A murderer; for instance one that sheds innocent Blood cannot have forgiveness, David sought repentance at the hand of God carefully with tears, but he could ownly get it through Hell, he got a promise that his soul should not be left in Hell, Although David was a King he never did obtain the spirit & power of Elijah & the fulness of the Priesthood, & the priesthood that he received & the throne & kingdom of David is to be taken from him & given to another by the name of David in the last days, raised up out of his linage (Words of Joseph Smith, 10 March 1844).

David did not entirely lose his light, and he sought repentance for his adultery and murder of malice-aforethought. His repentance of sin was sincere and complete, but though he received assurance of eventual pardoning, he would not be released from hell until after the end of the Millennium. Thus, his promise of pardoning did not exclude him from lengthy mortal and eternal consequences (see, 2 Samuel 12:7–19 [11:1–12:19]; Psalms 51; Acts 2:25–36; D&C 132:39).

Unlike David, however, even though Cain had been offered an escape from the title of Perdition that the Lord warned would put upon him if he continued in his unrighteousness—“If thou doest well, thou shalt be accepted”—yet Cain acted contrary to the Spirit and sealed his fate in consequence of his murdering his brother Abel (Moses 5:23, 32–39 [16–41]). Likewise, those who follow in apostasy as Cain exhibited will become his sons—sons of Perdition.

The eventual fate of this class of Father’s children is not only described in the Vision of D&C 76, cited above, but ten months later when the Lord followed up on this doctrine in the “Olive Leaf” revelation, he said:

[H]e who cannot abide the law of a telestial kingdom cannot abide a telestial glory; therefore he is not meet for a kingdom of glory. Therefore he must abide a kingdom which is not a kingdom of glory.

And again, verily I say unto you, the earth abideth the law of a celestial kingdom, for it filleth the measure of its creation, and transgresseth not the law— Wherefore, it shall be sanctified; yea, notwithstanding it shall die, it shall be quickened again, and shall abide the power by which it is quickened, and the righteous shall inherit it. For notwithstanding they die, they also shall rise again, a spiritual body. They who are of a celestial spirit shall receive the same body which was a natural body; even ye shall receive your bodies, and your glory shall be that glory by which your bodies are quickened. Ye who are quickened by a portion of the celestial glory shall then receive of the same, even a fulness. And they who are quickened by a portion of the terrestrial glory shall then receive of the same, even a fulness. And also they who are quickened by a portion of the telestial glory shall then receive of the same, even a fulness.

And they who remain shall also be quickened; nevertheless, they shall return again to their own place, to enjoy that which they are willing to receive, because they were not willing to enjoy that which they might have received. For what doth it profit a man if a gift is bestowed upon him, and he receive not the gift? Behold, he rejoices not in that which is given unto him, neither rejoices in him who is the giver of the gift (D&C 88:24–33).

Thus, the sons of perdition are the most ungrateful people in the universe: for they will not accept even the least degree of glory of the least kingdom. So while the last sentence of this scripture (D&C 88:33)  is a wonderful statement that may be taken completely out of context at Thanksgiving time to illustrate the principle of gratitude, yet, in context, it shows that there are those who will completely abandon what they had when they had the Spirit in a fulness, and then, by transgression and choosing to follow Satan rather than God, could not stand the contradictions of what they knew before and only being worthy of a kingdom completely absent of glory.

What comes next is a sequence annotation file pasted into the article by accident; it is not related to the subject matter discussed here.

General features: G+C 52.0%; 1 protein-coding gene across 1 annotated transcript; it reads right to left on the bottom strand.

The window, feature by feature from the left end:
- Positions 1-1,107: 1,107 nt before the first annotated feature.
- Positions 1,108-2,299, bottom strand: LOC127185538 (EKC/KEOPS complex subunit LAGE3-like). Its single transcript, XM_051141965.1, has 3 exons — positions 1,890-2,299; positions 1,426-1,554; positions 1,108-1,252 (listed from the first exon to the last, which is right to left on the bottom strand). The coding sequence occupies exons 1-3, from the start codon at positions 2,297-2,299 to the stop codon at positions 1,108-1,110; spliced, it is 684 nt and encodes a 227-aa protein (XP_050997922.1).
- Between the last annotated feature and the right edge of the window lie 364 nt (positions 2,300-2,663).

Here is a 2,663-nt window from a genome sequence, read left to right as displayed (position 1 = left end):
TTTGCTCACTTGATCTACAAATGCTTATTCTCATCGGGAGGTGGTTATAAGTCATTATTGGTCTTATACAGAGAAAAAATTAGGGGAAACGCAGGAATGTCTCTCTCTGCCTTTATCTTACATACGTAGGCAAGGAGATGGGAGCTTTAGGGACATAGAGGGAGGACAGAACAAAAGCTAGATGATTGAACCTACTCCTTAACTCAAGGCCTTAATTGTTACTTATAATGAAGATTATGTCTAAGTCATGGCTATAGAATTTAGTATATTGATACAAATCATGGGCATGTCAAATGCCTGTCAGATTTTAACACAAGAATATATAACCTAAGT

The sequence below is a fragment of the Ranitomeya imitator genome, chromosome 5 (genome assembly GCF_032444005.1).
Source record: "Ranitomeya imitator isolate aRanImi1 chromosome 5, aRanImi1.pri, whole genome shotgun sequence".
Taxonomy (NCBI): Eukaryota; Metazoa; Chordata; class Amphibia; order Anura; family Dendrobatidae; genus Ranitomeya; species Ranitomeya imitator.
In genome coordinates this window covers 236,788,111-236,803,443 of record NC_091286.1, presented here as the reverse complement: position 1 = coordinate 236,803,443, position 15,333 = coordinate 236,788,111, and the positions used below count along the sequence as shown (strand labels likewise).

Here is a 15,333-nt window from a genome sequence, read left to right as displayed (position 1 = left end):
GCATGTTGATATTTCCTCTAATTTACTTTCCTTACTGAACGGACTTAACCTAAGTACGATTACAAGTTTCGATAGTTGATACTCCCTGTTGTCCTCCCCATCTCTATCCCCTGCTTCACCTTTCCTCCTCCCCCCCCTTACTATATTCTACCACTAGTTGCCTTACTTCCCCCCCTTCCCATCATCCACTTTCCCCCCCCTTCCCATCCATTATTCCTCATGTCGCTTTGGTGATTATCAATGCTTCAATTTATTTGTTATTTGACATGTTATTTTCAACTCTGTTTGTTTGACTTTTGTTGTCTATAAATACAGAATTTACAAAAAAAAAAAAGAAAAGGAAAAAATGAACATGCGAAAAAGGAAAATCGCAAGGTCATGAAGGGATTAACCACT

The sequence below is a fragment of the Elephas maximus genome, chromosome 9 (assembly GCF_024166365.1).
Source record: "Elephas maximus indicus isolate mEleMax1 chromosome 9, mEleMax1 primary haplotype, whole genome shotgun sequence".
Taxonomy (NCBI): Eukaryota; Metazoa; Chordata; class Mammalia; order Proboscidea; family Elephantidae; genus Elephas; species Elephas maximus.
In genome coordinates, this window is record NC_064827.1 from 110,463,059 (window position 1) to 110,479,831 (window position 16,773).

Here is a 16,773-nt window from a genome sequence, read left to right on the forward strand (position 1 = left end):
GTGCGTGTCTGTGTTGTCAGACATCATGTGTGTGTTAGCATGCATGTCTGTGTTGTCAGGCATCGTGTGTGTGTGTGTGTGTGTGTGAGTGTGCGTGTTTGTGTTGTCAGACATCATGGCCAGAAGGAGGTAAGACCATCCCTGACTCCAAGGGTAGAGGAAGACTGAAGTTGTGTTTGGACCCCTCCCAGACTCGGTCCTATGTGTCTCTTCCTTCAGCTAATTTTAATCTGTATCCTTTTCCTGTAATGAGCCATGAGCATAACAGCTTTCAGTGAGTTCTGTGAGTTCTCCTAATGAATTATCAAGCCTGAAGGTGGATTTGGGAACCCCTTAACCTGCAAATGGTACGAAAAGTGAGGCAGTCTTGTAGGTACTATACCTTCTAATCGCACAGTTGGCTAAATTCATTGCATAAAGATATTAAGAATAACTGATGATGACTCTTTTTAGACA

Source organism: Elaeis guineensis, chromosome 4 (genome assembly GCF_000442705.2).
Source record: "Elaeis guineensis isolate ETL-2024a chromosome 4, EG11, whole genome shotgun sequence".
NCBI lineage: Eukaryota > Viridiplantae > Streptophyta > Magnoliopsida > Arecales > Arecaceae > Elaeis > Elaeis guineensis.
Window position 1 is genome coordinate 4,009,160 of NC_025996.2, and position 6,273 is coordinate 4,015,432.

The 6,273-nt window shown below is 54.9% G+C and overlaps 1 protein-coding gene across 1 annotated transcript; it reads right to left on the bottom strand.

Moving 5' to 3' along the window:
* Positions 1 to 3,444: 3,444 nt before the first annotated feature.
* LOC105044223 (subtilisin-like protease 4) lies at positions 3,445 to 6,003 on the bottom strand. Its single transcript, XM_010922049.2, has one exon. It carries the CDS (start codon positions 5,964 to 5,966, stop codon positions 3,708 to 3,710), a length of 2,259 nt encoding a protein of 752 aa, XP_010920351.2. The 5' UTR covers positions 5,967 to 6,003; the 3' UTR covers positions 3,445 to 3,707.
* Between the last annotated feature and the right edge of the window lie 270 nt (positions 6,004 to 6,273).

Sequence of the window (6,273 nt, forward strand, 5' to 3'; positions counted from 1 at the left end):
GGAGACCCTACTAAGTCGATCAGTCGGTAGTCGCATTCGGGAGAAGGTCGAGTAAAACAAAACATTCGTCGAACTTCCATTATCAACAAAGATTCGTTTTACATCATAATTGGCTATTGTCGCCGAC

And again, verily I say unto you, that which is governed by law is also preserved by law and perfected and sanctified by the same. That which breaketh a law, and abideth not by law, but seeketh to become a law unto itself, and willeth to abide in sin, and altogether abideth in sin, cannot be sanctified by law, neither by mercy, justice, nor judgment. Therefore, they must remain filthy still.

All kingdoms have a law given; And there are many kingdoms; for there is no space in the which there is no kingdom; and there is no kingdom in which there is no space, either a greater or a lesser kingdom (D&C 88: 34–37).

So in 1832, Joseph Smith was taught there was part of space where there is no glory, and those with a fulness of ingratitude cannot assent to accept any modicum of God’s mercy.

When persons seek to cover their sins, eventually the Lord will say Amen to the blessings of the priesthood that have been conferred upon them. They are left to themselves: to “kick against the pricks, to persecute the Saints, and to fight against God” (D&C 121:37).  Prayer, deep and abiding study of the scriptures, including temple scripture, Sabbath observance, and magnifying the calling that was received as from the Lord through his appointed servants, will tend to inspire a Saint to “giv[e] all diligence, [and] add to . . . [their] faith virtue; and to virtue knowledge;  And to knowledge temperance; and to temperance patience; and to patience godliness; And to godliness brotherly kindness; and to brotherly kindness charity.” Then they receive the promise:  “For if these things be in you, and abound, they make [you that ye shall] neither [be] barren nor unfruitful in the knowledge of our Lord Jesus Christ.”  The opposite is as Peter continues: “But he that lacketh these things is blind, and cannot see afar off, and hath forgotten that he was purged from his old sins” (2 Peter 1:5–9, italics added). Peter returns to this subject once again in this epistle as he gives a final warning: “For if after they have escaped the pollutions of the world through the knowledge of the Lord and Saviour Jesus Christ, they are again entangled therein, and overcome, the latter end is worse with them than the beginning. For it had been better for them not to have known the way of righteousness, than, after they have known [it], to turn from the holy commandment delivered unto them. But it is happened unto them according to the true proverb, The dog [is] turned to his own vomit again; and the sow that was washed to her wallowing in the mire” (2 Peter 2:20–22).

God grant within us the Spirit’s striving impulse to remain true and faithful forever. May we always be found seeking the fulness of gratitude in all we do: that not of ourselves, but by the Lord’s Atonement, we may worship at the Lord’s feet and cry out, “Worthy is the Lamb” (Revelation 5:12). That we will deny any degree of ingratitude, let alone a fulness of ingratitude as is the case of the sons of perdition.